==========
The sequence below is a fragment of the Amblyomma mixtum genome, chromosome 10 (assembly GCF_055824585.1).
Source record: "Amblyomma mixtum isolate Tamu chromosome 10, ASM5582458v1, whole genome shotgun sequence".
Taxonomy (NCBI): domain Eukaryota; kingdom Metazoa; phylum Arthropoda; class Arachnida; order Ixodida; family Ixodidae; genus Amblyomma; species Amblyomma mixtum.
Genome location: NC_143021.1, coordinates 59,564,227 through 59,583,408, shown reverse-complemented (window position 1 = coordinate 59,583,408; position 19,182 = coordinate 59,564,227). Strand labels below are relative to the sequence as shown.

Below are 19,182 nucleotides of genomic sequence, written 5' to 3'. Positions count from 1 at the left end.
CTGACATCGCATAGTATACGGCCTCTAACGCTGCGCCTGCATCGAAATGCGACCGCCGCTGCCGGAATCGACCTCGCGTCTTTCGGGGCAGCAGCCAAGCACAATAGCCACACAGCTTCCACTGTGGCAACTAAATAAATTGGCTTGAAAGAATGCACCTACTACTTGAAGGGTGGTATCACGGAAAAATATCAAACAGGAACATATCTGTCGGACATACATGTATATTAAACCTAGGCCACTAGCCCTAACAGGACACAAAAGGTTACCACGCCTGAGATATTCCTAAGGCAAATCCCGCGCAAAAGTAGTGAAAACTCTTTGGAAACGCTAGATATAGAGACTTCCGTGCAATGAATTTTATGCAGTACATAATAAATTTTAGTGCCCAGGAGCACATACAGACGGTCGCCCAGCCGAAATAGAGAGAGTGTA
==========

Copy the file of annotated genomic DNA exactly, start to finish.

The sequence below is a fragment of the Amblyomma mixtum genome, chromosome 10 (assembly GCF_055824585.1).
Source record: "Amblyomma mixtum isolate Tamu chromosome 10, ASM5582458v1, whole genome shotgun sequence".
Taxonomy (NCBI): domain Eukaryota; kingdom Metazoa; phylum Arthropoda; class Arachnida; order Ixodida; family Ixodidae; genus Amblyomma; species Amblyomma mixtum.
Genome location: NC_143021.1, coordinates 59,564,227 through 59,583,408, shown reverse-complemented (window position 1 = coordinate 59,583,408; position 19,182 = coordinate 59,564,227). Strand labels below are relative to the sequence as shown.

Below are 19,182 nucleotides of genomic sequence, written 5' to 3'. Positions count from 1 at the left end.
CTGACATCGCATAGTATACGGCCTCTAACGCTGCGCCTGCATCGAAATGCGACCGCCGCTGCCGGAATCGACCTCGCGTCTTTCGGGGCAGCAGCCAAGCACAATAGCCACACAGCTTCCACTGTGGCAACTAAATAAATTGGCTTGAAAGAATGCACCTACTACTTGAAGGGTGGTATCACGGAAAAATATCAAACAGGAACATATCTGTCGGACATACATGTATATTAAACCTAGGCCACTAGCCCTAACAGGACACAAAAGGTTACCACGCCTGAGATATTCCTAAGGCAAATCCCGCGCAAAAGTAGTGAAAACTCTTTGGAAACGCTAGATATAGAGACTTCCGTGCAATGAATTTTATGCAGTACATAATAAATTTTAGTGCCCAGGAGCACATACAGACGGTCGCCCAGCCGAAATAGAGAGAGTGTA